Amazon Music, one of the perks of Prime membership, has a great selection of music; 2 million songs from their 50 million song library are free to listen to for Prime members.  You can search by song, album, artist, or listen to existing playlists and curated stations for something that floats your boat.  Keeto enjoys George Winston.  Link here.

Amazon Music has a channel on twitch.tv where they are hosting live-streamed webcasts.  Look for #togetherathome hashtag.  I listened to Hayes Carll play live for an hour on his patio last night.  The audio was very well done.  Link here.

I’ve gone overboard subscribing to and listening to podcasts, true crime is my addiction.  I have new content to listen to each day.  I use the Stitcher app to listen.   Link here.

Foreign Language Learning

I still use the free app Duolingo to practice my Spanish every day or so.  Link here.

Things to watch

The British National Theatre is streaming previously recorded theater performances every Thursday in April, on their YouTube channel.  We watched the first one, a comedy called One Man, Two Guvnors, last week and really enjoyed it.  Link here.

The Metropolitan Opera is streaming videos of previously recorded opera performances, a new one every day.  Link here.

Acorn.tv is offering a 30-day free trial of their British TV shows’ episodes (which we enjoy very much) for new subscribers, instead of their normal 7-day free trial.  Use the code FREE30 when signing up.  Link here.

Videochat

Ok, hands down, I’ve adopted Zoom for video chat.  The free version allows unlimited video meetings with a 40-minute time limit on each, which works for me.   Link here.

Online multiplayer games

We have spent many hours playing online games with friends and family.  I think that trickstercards.com and boardgamearena.com are both well done for this.  We combine them with a zoom video chat.

Food & Drink

Virtual wine tasting from Becker Vineyards.  What’s a virtual wine tasting?  Well, Becker is selling different 3 pack bottles of different varietals each week, which you can order to be shipped to your home.  And then a few days later, you tune into their Facebook Live sessions to participate in a group tasting of each bottle with experts from the vineyard.  I just bought the 3rd tasting pack.  It should be good!  Link here.

I posted previously about my ongoing on-line grocery shopping adventures for delivery and/or curbside pickup.  I’ve been pretty good at keeping an order scheduled a week to 10 days ahead of time, to keep fresh food in the house.  Let me say, again, HEB is awesome!  Link to my previous post here.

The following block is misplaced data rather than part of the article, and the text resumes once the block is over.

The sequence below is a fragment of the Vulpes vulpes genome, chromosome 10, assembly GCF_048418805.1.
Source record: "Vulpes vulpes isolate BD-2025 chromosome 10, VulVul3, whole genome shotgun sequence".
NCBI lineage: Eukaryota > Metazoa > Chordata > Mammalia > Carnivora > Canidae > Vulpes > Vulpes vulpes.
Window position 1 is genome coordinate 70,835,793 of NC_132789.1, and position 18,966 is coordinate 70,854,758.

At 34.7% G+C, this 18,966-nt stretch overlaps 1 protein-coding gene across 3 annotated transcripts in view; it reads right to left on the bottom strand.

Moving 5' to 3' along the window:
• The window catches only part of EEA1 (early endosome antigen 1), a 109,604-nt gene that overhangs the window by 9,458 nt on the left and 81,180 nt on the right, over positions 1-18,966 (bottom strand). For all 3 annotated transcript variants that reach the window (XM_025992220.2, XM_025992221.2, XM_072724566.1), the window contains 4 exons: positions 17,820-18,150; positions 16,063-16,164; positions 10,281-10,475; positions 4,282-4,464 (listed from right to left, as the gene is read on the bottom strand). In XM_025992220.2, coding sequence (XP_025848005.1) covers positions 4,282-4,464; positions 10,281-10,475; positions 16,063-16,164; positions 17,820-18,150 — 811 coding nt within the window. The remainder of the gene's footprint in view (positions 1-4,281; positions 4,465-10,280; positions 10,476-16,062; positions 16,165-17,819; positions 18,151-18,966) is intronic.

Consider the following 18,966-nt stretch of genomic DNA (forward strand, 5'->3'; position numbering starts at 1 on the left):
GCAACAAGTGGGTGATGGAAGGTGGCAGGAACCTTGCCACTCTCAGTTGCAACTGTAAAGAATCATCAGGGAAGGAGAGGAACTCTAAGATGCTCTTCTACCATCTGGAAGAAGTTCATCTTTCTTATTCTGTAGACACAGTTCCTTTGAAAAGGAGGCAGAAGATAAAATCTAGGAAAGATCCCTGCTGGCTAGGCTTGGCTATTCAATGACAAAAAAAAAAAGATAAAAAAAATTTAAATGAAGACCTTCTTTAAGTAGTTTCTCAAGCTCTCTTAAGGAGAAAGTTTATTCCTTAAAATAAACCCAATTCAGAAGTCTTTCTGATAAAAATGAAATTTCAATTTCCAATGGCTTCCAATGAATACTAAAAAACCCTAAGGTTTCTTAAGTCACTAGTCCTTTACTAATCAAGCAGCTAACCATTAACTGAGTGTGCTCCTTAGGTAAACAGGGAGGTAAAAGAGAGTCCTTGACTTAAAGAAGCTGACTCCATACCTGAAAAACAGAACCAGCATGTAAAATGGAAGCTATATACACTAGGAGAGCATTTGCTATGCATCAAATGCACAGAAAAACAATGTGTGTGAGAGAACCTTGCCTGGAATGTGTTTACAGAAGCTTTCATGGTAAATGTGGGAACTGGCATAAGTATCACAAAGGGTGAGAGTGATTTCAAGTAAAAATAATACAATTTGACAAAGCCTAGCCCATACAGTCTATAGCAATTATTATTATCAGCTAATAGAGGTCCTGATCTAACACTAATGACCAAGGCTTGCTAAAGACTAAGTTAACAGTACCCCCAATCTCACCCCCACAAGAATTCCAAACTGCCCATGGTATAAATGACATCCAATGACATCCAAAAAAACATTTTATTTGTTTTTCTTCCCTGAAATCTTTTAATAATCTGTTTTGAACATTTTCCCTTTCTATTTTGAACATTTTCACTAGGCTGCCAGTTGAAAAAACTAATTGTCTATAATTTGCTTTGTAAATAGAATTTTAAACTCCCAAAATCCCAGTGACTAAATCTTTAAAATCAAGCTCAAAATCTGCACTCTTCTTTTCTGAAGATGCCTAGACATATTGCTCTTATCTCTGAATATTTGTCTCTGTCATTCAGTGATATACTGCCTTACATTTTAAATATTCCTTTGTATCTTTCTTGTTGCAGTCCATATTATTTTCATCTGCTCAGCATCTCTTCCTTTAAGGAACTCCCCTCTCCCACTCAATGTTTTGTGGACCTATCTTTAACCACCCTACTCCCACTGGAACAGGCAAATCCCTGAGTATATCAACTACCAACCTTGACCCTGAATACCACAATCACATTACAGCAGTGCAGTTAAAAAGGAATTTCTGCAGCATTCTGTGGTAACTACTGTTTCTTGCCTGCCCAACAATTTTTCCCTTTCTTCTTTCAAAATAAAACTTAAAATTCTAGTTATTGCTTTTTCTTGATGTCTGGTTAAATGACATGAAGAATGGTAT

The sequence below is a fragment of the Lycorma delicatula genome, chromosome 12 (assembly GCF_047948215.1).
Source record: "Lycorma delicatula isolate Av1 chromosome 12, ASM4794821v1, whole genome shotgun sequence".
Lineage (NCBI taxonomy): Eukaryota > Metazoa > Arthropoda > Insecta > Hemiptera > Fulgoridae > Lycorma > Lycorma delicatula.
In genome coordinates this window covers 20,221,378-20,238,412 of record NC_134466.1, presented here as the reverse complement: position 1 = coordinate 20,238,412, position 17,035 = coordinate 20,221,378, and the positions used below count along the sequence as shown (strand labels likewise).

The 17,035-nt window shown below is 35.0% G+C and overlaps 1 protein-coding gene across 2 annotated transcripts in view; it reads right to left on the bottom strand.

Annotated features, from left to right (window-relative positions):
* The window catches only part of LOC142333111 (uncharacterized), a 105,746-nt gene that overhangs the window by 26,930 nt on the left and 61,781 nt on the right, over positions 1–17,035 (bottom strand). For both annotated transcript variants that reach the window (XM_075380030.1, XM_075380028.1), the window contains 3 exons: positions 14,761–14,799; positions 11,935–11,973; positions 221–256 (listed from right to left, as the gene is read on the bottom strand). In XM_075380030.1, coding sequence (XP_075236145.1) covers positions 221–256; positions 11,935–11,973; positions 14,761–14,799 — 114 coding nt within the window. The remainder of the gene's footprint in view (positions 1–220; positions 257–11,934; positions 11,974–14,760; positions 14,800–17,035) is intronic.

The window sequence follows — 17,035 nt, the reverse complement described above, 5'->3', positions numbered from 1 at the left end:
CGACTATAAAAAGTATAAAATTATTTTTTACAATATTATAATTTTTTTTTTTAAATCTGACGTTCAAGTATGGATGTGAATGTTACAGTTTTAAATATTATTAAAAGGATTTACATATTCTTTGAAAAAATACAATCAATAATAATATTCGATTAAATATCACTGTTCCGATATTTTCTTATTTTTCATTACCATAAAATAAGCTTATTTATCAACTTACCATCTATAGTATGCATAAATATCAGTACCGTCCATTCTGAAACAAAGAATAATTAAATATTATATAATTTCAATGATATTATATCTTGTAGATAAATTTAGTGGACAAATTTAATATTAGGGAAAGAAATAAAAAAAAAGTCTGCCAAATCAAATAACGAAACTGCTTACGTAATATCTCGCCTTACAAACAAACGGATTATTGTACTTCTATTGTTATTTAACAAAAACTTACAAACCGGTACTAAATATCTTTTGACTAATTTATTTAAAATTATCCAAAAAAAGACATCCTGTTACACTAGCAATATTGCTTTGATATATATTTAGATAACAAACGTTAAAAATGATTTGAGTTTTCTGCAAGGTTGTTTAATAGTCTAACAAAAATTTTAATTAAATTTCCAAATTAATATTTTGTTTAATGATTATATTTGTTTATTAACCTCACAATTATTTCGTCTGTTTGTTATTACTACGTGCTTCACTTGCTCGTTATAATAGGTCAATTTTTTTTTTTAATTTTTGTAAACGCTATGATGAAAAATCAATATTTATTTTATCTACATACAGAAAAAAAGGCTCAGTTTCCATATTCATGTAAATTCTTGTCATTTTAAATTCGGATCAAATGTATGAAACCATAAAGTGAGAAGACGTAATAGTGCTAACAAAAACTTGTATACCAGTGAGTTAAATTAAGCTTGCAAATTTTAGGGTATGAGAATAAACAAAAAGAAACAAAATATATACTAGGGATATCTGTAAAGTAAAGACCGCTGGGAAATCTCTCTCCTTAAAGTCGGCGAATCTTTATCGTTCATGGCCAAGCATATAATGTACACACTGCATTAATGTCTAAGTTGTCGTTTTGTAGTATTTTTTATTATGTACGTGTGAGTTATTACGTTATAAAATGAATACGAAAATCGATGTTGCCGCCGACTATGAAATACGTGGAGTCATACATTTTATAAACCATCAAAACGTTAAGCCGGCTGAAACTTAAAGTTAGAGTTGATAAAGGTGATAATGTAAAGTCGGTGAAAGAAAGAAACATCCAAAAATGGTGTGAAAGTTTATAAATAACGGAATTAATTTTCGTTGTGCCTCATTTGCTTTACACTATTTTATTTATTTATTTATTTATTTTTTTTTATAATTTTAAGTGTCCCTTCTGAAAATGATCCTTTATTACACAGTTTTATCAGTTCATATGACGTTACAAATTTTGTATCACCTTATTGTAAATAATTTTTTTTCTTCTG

A real treat.

I ventured out to get my first real birding of the year in.   Oh, I’m always looking for birds, but “real birding” means that I bring my binoculars and my camera.   The Golden-cheeked warbler nests exclusively in Central Texas, and there are preserves that are closed to the general public during their breeding season of Feb-July, during which they are only accessible to those with permits.  Welllllll.  I have had a permit for several years and took advantage of it today to get away from people and find me some birdies.

I was treated to my first of season golden-cheeked warbler:

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A very vocal, but elusive white-eyed vireo.  I caught him here mid-song:

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And one of many blue-grey gnatcatchers.  They are so tiny, vocal, and always moving!  This one stopped long enough for me to get a blurry picture:

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Nice.  Very nice.  🙂

Redbud.

My favorite flowering tree is the Texas Redbud (Cercis canadensis var. texensis).  Their blooms are fleeting but gorgeous, some of the first of the year.  This bee likes them, too.

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Escape.

The societal and financial market upheaval caused by the coronavirus COVID-19 pandemic is mounting at a feverish pitch (pardon the pun).  It is incredible to watch it unfold.

To get away from it, I retreated to the outdoors for some much-needed weeding and gardening.  About 3 years ago I started a small bed in the backyard intended for butterflies, bees, and birds.  Yesterday, I rummaged through it a square foot at a time, removing unwanted weeds, leaving the perennials that I want to see bloom again.  The bed is mostly sage, salvia, purple coneflower, scabiosa, and a few volunteers that I will have to wait a bit to correctly identify.  It doesn’t look like much today, but soon it will be filled again with blooms and flying fauna.